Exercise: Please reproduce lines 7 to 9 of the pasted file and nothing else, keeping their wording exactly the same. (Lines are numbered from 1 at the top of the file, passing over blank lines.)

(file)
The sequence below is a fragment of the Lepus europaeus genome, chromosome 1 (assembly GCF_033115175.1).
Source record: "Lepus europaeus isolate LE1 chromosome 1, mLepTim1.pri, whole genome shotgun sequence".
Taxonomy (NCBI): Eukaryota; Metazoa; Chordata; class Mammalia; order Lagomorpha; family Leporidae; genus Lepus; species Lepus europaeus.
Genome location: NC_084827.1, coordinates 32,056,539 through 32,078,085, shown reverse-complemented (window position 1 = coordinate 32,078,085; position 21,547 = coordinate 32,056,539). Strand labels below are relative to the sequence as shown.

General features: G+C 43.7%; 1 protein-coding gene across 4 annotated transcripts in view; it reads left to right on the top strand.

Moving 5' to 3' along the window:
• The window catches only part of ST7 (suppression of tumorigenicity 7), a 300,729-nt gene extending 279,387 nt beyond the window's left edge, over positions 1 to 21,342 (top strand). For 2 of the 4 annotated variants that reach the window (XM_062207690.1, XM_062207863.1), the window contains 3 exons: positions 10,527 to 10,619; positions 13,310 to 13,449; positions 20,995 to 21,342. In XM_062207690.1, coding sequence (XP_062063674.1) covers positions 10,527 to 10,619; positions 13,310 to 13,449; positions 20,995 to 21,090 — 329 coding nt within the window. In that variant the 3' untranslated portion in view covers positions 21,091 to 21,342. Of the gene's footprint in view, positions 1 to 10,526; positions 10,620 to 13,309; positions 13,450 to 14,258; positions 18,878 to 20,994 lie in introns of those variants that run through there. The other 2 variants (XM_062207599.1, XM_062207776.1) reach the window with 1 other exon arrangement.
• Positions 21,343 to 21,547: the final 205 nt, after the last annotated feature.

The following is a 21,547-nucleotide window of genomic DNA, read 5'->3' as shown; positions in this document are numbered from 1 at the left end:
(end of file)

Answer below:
• The window catches only part of ST7 (suppression of tumorigenicity 7), a 300,729-nt gene extending 279,387 nt beyond the window's left edge, over positions 1 to 21,342 (top strand). For 2 of the 4 annotated variants that reach the window (XM_062207690.1, XM_062207863.1), the window contains 3 exons: positions 10,527 to 10,619; positions 13,310 to 13,449; positions 20,995 to 21,342. In XM_062207690.1, coding sequence (XP_062063674.1) covers positions 10,527 to 10,619; positions 13,310 to 13,449; positions 20,995 to 21,090 — 329 coding nt within the window. In that variant the 3' untranslated portion in view covers positions 21,091 to 21,342. Of the gene's footprint in view, positions 1 to 10,526; positions 10,620 to 13,309; positions 13,450 to 14,258; positions 18,878 to 20,994 lie in introns of those variants that run through there. The other 2 variants (XM_062207599.1, XM_062207776.1) reach the window with 1 other exon arrangement.
• Positions 21,343 to 21,547: the final 205 nt, after the last annotated feature.

The following is a 21,547-nucleotide window of genomic DNA, read 5'->3' as shown; positions in this document are numbered from 1 at the left end: